Totally coincidental arrangement, honest...
"Okay, everyone who wants to be in the picture, go to the other side of the table. Hold it..."
Imitating Leonardo da Vinci
's painting "The Last Supper", often for promotional art. This works for a variety of different plots or events. If there is a character who is an example (or a subversion, or an ironic inversion) of a Messianic Archetype
, or otherwise has some kind of plot-related parallel with the story of the betrayal of Christ, he or she will be placed in Jesus' position, frequently complete with downcast eyes and spread arms. The scene itself often has some thematic connection to the biblical Last Supper, whether it is a group shot of the series' team with a betrayer in their midst, or a gathering of friends that is a metaphorical "last supper" (like a group of coworkers planning to go their separate ways), a leader and his/her followers or supporters, or foreshadowing the death/persecution of the character in Jesus's spot.
Since Leonardo's painting depicts the disciples' reactions to hearing that one of them will betray Jesus, the character placed in the "Judas Iscariot" slot (elbow on the table, second to the left of Jesus) may be a hint to viewers.
This is actually Truth in Television
; artists have made quite a few versions of "The Last Supper", many of which have been viewed by the public as bad taste (or worse). Technically, you can't truly accuse someone who does this of "stealing" (Leonardo's works are not copyrighted) at least in any legal way.
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Anime & Manga
- In the manga version of Haruhi Suzumiya, the S.O.S. Brigade ends their Drunken Montage during Remote Island Syndrome with this. Itsuki is John, Mikuru is Thomas, Kyon is James the Greater, and Yuki is Philip. Judas's face, as well as most of Peter's, is blocked by text. And Haruhi? Guess.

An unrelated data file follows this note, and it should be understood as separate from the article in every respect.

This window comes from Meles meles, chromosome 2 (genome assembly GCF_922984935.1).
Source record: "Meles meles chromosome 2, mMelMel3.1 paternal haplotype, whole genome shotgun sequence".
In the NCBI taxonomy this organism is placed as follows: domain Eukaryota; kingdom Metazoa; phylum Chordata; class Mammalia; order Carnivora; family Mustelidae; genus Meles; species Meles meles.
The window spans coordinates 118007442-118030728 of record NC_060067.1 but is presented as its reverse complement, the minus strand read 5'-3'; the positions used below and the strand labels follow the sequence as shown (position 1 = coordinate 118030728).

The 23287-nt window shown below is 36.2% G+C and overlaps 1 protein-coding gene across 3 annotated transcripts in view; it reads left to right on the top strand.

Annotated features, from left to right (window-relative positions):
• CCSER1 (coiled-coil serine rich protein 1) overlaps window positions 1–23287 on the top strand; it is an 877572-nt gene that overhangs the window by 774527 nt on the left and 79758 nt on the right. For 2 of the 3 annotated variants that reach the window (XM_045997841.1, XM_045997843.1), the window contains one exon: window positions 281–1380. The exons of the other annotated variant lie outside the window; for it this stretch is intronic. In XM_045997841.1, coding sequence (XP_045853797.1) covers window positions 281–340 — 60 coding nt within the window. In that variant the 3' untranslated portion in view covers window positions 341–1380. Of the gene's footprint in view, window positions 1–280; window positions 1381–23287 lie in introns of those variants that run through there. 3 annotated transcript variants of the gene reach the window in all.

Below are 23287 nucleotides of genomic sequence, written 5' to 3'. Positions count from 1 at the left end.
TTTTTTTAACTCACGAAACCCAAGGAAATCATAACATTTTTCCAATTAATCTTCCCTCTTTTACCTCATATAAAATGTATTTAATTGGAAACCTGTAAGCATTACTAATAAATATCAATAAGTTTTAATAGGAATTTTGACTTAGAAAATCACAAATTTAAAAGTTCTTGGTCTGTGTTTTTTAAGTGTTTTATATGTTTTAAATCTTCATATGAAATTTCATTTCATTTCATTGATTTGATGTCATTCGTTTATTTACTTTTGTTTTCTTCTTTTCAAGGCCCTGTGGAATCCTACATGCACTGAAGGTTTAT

- The cover of George Carlin's "When Will Jesus Bring the Pork Chops?"
- Trevor Turan's Discworld spoof lecture on The Da Quirm Code (Discworld Convention, 2006) involved supposed hidden messages in Leonard of Quirm's portrait of the Ecksian prophet of Offler Gordon Yermate and his followers, titled Where The Hell's Breakfast?
Films — Live-Action
- Luis Bu˝uel's Viridiana has a party of drunken, looting beggars end posed as in "The Last Supper", causing an outcry from the Vatican.
- In Mel Brooks' History of the World Part I, Jesus and Pals commission Leonardo Da Vinci to make a group portrait. They pose for a second exactly as in the painting, and Brooks holds up a plate over Christ's head as the halo. Even if there's no halo in the actual painting.
- In the film version of M*A*S*H, the "funeral" for Painless Pole has the attendees arranged in this manner. Father Mulcahy sees this and does a double-take.
- One segment in Super Size Me is a painting that shows grotesque caricatures of various fast food mascots set up like "The Last Supper".
- In the intro to Zack Snyder's Watchmen film, the Minutemen are set up to resemble "The Last Supper" when they celebrate Sally Jupiter's retirement.
- In The Dirty Dozen, the Dozen have a victory feast to celebrate humiliating Colonel Breed in the war games before they go out on their official mission. The table layout fits this trope. Magot was sitting in Judas' spot.
- Highlander: Endgame used this with the Big Bad and his posse-at the end of the scene, he proceeds to behead them all to gain all their power.
- A poster for The Expendables 2 uses it◊.